Clothing - Women

 

 

 

Clothing Guidelines

 

RGA’s goal is to present an honest representation of the 19th century. Historically/authentically

as accurate as possible. Completing a character or persona with garments, clothing, accouterments and props that are in sequence with the era is what will make a presentation come alive. Seeing the appropriate clothing on all performers is not only educational but it is visibly appealing to the believability of the performance. These guidelines are to get you pointed in the right direction in researching and establishing your characters wardrobe.

 

 CLOTHING

 

For the time period, clothing is a bit more complex. Many vendors sell clothes that are 1895-1899 and sell them as 1800's clothing. This is deceiving because they do not give the exact year. Make sure when purchasing and/or making clothing you have researched the year styles in the time frame you are portraying. Women’s clothing

was determined, as today, on the activity, geography and everyday life of each woman. Also, there were

many fabrics and patterns. Most fabrics were natural cottons, silks, satins and velvets. Florals, paisleys

and stripes as well as solids in many colors were popular.

 

Bodices fitted below waistlines. Sleeves were generally slim and tight fitting with some sleeves with slight

fullness at the shoulder. Collars are generally stand up or ruffle with lower necklines reserved for evening wear. Trains on skirts were popular for evening and home but shorter walking skirts also seen. Lots of drapery and two or more fabrics or colors considered a must. Bustles expand to maximum fullness around 1887.

 

What is NOT allowed in RGA is reconstructed prom dresses or polyester as well as zippers and velcro.

Stay away from obviously nylon or polyester laces. Dresses and female clothing will have historically accurate materials as well as cuts and style.

 

DRESSES: The common dress worn by the average ranch or homesteader was a day dress.

This can be researched and manufactured regularly at not a great expense.

 

POLONAISE: A style of dress that the bodice and overskirt are made as one piece appearing in the early 1870’s

and remaining popular through the 1880’s. They could be very fancy or very simple.

 

A word to the wild women - Dance hall girls skirts should be below their knees with an evening style bodice.

Soiled doves, if you choose to wear your underwear as a costume, know that you wouldn’t be doing it

downstairs or outside. That is a sure way to make sure the “proper” ladies would run you out of town.

Even among the not so proper there were rules to be observed. If you were walking down the streets

you are expected to dress somewhat respectable.

 

SHOES: There are many styles, you’ll have to do a little research. Ball slippers and walking boots were made

of many materials, ie.silk, kid, seal skin and leather. A good standard is leather

high-top boots, lace-up or button top boots.

 

ACCESSORIES: Earrings - only French hooks and screw-on posts. Studs were introduced around the turn

of the century. Clip-ons came in the early 1900s. Stay away from modern styles. Earrings were made

of gold and silver and sometimes incorporated with pearl, precious or semi-precious stones.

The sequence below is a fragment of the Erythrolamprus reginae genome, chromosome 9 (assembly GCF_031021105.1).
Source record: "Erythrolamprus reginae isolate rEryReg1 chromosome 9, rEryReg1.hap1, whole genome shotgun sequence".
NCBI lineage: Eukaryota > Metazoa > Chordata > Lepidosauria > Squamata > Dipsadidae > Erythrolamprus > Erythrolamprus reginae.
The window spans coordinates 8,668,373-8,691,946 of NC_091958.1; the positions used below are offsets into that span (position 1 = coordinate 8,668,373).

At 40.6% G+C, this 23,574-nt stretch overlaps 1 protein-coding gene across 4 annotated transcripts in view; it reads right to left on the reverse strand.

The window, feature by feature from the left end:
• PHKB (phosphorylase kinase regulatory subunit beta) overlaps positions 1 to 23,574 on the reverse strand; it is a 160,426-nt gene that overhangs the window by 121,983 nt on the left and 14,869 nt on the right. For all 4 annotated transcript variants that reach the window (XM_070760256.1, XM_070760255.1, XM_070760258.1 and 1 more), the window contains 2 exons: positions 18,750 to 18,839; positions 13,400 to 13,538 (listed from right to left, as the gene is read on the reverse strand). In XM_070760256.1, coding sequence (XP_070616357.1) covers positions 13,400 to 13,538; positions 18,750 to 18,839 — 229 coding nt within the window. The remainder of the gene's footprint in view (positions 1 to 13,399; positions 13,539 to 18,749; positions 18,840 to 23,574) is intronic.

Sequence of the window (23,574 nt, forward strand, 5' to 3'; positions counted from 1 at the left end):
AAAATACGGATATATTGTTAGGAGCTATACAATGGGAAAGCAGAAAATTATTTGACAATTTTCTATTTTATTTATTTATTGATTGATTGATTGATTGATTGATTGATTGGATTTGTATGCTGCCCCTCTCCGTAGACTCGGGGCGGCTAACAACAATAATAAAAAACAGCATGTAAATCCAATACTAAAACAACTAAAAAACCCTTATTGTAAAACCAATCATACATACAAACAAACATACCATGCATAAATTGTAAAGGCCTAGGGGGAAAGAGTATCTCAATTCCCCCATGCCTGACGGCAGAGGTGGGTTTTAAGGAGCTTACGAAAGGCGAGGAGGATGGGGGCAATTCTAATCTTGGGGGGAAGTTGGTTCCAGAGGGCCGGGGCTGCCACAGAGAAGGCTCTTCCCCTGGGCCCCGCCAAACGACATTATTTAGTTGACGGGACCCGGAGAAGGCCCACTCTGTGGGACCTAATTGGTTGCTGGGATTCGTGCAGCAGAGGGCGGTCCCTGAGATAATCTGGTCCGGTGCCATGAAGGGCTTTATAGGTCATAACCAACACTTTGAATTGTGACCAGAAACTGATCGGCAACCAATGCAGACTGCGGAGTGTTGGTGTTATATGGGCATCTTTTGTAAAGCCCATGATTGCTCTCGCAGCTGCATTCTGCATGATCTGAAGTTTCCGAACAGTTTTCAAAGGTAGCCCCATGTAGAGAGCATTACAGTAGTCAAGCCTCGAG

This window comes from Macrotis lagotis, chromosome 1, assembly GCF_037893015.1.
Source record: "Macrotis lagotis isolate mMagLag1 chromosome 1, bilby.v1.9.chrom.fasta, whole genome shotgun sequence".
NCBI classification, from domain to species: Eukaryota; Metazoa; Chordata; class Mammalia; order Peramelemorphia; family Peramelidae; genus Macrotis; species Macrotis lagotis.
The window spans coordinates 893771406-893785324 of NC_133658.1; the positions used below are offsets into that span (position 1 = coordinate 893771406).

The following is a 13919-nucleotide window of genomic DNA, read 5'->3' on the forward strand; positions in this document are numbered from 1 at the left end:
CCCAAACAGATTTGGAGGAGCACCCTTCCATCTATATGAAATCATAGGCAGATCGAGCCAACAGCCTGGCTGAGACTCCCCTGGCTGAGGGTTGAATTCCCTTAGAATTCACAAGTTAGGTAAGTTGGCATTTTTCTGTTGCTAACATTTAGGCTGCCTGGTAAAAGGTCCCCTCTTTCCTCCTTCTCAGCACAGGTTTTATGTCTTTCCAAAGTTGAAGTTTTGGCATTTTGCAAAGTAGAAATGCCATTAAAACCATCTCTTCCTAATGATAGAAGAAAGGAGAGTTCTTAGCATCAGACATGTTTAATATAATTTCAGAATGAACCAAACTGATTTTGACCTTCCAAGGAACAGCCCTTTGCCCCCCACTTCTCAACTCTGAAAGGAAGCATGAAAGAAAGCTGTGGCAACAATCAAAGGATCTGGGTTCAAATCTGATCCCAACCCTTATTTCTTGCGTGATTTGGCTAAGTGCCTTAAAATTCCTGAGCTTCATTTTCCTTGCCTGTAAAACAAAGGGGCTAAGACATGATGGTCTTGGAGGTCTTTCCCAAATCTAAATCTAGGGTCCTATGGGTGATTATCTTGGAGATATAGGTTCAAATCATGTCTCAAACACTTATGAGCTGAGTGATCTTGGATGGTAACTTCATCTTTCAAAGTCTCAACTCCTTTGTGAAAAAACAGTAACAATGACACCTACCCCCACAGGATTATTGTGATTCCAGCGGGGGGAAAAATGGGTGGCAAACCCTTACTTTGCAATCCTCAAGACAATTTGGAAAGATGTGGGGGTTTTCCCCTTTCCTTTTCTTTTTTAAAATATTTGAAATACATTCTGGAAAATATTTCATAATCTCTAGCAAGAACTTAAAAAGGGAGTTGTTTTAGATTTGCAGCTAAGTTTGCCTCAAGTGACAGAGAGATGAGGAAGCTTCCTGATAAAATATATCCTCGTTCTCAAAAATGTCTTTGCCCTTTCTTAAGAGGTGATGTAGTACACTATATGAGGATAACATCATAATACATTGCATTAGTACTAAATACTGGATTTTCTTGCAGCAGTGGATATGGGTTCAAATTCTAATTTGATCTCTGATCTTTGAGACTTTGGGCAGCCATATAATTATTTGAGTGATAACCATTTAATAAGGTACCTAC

Cameos were very popular in various colors as pins, necklaces and earrings.

 

Women’s watches were similar in style to men’s. Pocket watches were often put in a small pocket

that was pinned to the dress. There were also some watch pins.

 

Hats and bonnets were worn very often. Styles are too varied to include here. Again, it is suggested you

study to learn what was in style. They could be simple or adorned with ribbons, bows, feathers or

even whole birds or wings. (We won’t expect you to use real birds as they did, just keep them real looking).

 

Glasses/Specks will be period.

 

Other hair adornments include ribbons, bows, flowers and feathers. Fancy hair combs made of

tortoise shell, bone, ivory and wood were very popular and were usually very elaborate.

 

HAIR: Women usually had long hair. Shoulder length or a little below the shoulders was considered short but

was sometimes worn. Very popular in the 1800's were fancy curls and coiffures piled on top of the head.

Hair pieces were often used to make elaborate hairdos possible.

 

Make-up is allowed (we’re too vain). Some women did wear make-up, especially soiled doves and

entertainers, but it began to show up on the faces of women in cities also. They wore rouge and lipstick

as well as a foundation and there are references to “darkening” the eyelashes. (It is interesting to note

that rouge was often times made with beet juice and a foundation was made of flour paste!

We are not suggesting you use these items).

 

Hands were often gloved, but if they weren’t, nails were either natural or French manicure.

 

There is much more detail too extensive to list here. Some suggested reference books are;

 

“Le Maitresse Couturiere-The Lady’s Dressmaker” and “Buttons and Bows” both by Marna Davis.

 

“Victorian Fashions and Costumes from Harpers Bazaar” by Blum, a Dover publication.

 

“American Victorian Costume in Early Photographs” by Pricillia Harris Dalrymple, Dover plus many more.

 

The key word here folks is “RESEARCH“. Although the organization does allow some exceptions, the point is to strive for authenticity or as close as possible. After all, RGA’s goal is to present an honest representation of the 19th century.

 

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Copyright Reenactment Guild of America (RGA) 2015